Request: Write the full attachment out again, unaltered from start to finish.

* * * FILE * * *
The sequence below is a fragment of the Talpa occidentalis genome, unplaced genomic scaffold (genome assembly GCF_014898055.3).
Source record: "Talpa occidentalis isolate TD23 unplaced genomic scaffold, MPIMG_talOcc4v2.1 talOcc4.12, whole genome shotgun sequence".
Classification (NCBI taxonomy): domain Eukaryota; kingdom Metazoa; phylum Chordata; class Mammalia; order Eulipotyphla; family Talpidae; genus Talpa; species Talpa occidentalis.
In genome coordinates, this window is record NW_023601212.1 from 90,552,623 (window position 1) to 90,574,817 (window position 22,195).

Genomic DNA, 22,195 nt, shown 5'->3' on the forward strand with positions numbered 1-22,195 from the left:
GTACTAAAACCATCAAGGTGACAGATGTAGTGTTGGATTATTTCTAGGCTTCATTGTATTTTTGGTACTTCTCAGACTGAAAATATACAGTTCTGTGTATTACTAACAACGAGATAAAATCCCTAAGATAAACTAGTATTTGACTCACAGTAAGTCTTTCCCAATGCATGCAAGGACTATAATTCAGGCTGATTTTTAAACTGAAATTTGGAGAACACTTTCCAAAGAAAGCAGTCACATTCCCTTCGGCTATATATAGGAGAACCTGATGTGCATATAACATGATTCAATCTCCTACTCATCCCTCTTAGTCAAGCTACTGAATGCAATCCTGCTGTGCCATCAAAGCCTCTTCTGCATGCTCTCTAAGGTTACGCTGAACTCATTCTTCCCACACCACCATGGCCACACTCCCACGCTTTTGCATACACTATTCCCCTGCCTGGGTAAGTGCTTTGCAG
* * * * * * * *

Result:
The sequence below is a fragment of the Talpa occidentalis genome, unplaced genomic scaffold (genome assembly GCF_014898055.3).
Source record: "Talpa occidentalis isolate TD23 unplaced genomic scaffold, MPIMG_talOcc4v2.1 talOcc4.12, whole genome shotgun sequence".
Classification (NCBI taxonomy): domain Eukaryota; kingdom Metazoa; phylum Chordata; class Mammalia; order Eulipotyphla; family Talpidae; genus Talpa; species Talpa occidentalis.
In genome coordinates, this window is record NW_023601212.1 from 90,552,623 (window position 1) to 90,574,817 (window position 22,195).

Genomic DNA, 22,195 nt, shown 5'->3' on the forward strand with positions numbered 1-22,195 from the left:
GTACTAAAACCATCAAGGTGACAGATGTAGTGTTGGATTATTTCTAGGCTTCATTGTATTTTTGGTACTTCTCAGACTGAAAATATACAGTTCTGTGTATTACTAACAACGAGATAAAATCCCTAAGATAAACTAGTATTTGACTCACAGTAAGTCTTTCCCAATGCATGCAAGGACTATAATTCAGGCTGATTTTTAAACTGAAATTTGGAGAACACTTTCCAAAGAAAGCAGTCACATTCCCTTCGGCTATATATAGGAGAACCTGATGTGCATATAACATGATTCAATCTCCTACTCATCCCTCTTAGTCAAGCTACTGAATGCAATCCTGCTGTGCCATCAAAGCCTCTTCTGCATGCTCTCTAAGGTTACGCTGAACTCATTCTTCCCACACCACCATGGCCACACTCCCACGCTTTTGCATACACTATTCCCCTGCCTGGGTAAGTGCTTTGCAG